In recent years, the Country Music Hall of Fame & Museum has steadily moved into the mainstream of the Music Row social scene.
I had a couple of thoughts after attending the organization’s latest exhibit opening on Tuesday (June 19) honoring The Zac Brown Band. First, by continually holding newsworthy events, the museum has transformed itself into being a regular destination, a vital, breathing entity, rather than a static, conventional “museum.”
Second, the reception for the exhibit was dominated by young attendees, folks in the music business who were still in their “new networking” years. This is a very healthy and admirable trend. It was great to see this institution engaging the next generation of industry personalities.
“We’re pleased that you’re here for our new exhibit, Homegrown: Zac Brown Band,” said host Kyle Young. “Zac started singing as soon as he could talk. And he sure can cook.
“I’m less impressed with the fact that Zac can cook than with the fact that Zac serves. He’s a community builder. His motto is, ‘You Get What You Give.’”
Before each tour stop, Zac feeds the band’s fans from a custom kitchen. Proceeds go to Camp Southern Ground to mold children into good citizens. It is in Georgia, outside Atlanta.
Southern Ground is a lifestyle brand that also incorporates crafts, a line of knives, jewelry, philanthropy and a variety of events. There is a Southern Ground music and food festival in South Carolina, a Southern Ground amphitheater in Georgia and a Southern Ground recording studio in Nashville.
Young told the crowd how exceptional Zac Brown is: “’Ordinary’ does not win Grammy Awards,” he said. “’Ordinary’ does not put out platinum albums. Fans know that they’ll find something extraordinary” in the Zac Brown Band and its music.
At Young’s invitation, all eight members of the group came on stage. Zac was overcome by the experience of having his life and career showcased.
“What an incredible honor,” he began, before choking up. “I have to get myself together,” he stammered. “I’m moved by all of this. I’m proud of these guys standing behind me through thick and thin,” he added before being overcome again.
“I’m not gonna pull it together. What an incredible presentation….We just tried to make the right choices.”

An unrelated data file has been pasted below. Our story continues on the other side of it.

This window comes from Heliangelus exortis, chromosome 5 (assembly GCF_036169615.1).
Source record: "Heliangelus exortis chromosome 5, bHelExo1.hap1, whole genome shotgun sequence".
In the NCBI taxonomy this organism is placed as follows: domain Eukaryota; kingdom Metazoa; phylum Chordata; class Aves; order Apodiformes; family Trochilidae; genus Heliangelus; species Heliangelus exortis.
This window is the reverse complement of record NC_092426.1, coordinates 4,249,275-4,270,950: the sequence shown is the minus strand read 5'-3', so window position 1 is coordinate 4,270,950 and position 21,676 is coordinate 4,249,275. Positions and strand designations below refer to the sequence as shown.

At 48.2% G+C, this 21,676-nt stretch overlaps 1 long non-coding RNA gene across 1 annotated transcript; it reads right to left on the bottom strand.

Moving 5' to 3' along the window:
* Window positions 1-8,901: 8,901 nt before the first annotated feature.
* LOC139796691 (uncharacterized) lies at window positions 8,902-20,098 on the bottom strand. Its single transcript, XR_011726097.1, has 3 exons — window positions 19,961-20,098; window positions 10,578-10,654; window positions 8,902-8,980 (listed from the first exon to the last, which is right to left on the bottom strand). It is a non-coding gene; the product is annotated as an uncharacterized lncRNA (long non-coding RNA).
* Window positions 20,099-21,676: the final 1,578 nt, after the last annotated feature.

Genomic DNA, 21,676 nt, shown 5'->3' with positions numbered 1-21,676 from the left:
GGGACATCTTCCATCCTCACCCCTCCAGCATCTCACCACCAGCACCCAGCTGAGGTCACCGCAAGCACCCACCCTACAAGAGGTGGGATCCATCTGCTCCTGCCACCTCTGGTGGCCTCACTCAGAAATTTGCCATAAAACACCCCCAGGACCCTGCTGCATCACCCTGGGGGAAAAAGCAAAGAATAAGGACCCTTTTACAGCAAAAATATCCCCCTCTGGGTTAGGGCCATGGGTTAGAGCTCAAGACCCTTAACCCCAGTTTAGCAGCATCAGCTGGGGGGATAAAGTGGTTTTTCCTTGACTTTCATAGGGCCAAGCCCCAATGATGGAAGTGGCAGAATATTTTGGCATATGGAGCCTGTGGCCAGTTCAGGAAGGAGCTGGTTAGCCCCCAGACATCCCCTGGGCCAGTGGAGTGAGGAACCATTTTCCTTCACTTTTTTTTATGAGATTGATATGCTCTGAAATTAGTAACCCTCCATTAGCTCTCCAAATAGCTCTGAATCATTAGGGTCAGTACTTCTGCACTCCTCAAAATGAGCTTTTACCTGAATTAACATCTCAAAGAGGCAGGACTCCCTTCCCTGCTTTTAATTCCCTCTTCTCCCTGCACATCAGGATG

Dapper fiddler Jimmy De Martini took over to say, “Seeing the exhibit today was pretty emotional, pretty amazing. This is a great way for us to re-bond together and see what we’ve been through. We’re trying to always do the right thing, and we want you guys to be proud of us.”
Each of the other band members also took a turn at the mic, and each spoke from the heart. Guitarist/singer John Driskell Hopkins (once a country hater), electric guitarist Coy Bowles (a jazz snob) and multi instrumentalist/singer Clay Cook (a rocker) all admitted that, as youngsters, they never dreamed they’d play in a country band. Bass player Matt Mangano, drummer Chris Fryar and percussionist Daniel De Los Reyes emphasized what a “family” the group is.
“There is an incredible team behind this band,” concluded a still-emotional Zac. “This is beautiful. It’s an honor to be part of this place.”
Taking it all in were Laura Crawford, Earle Simmons, Rod Essig, Ron Huntsman, Tom Roland, Mike Craft, the Nashville TV series’ Clare Bowen and her Music City picker fiancé Brandon Robert Young, Brian Mansfield, Craig Shelburne, Rory Lee Feek, Oliver Wood, Lynn Oliver, Wyatt Durrette, John Huie and Ernie & Jerry Williams.
There’s a guy who comes to these Hall of Fame events sporting great appliquéd jackets. Jerry decided to find out who he is. He’s Steve Westfield and, yes, those are Manuel jackets he wears.
While the young attendees schmoozed, networked and mingled, the veterans snacked on chicken meatball sliders and baguette slices with spiced chickpea hummus.
The Zac Brown Band is one of country music’s coolest acts. Appropriately, the exhibit is loaded with cool stuff. Go and see.
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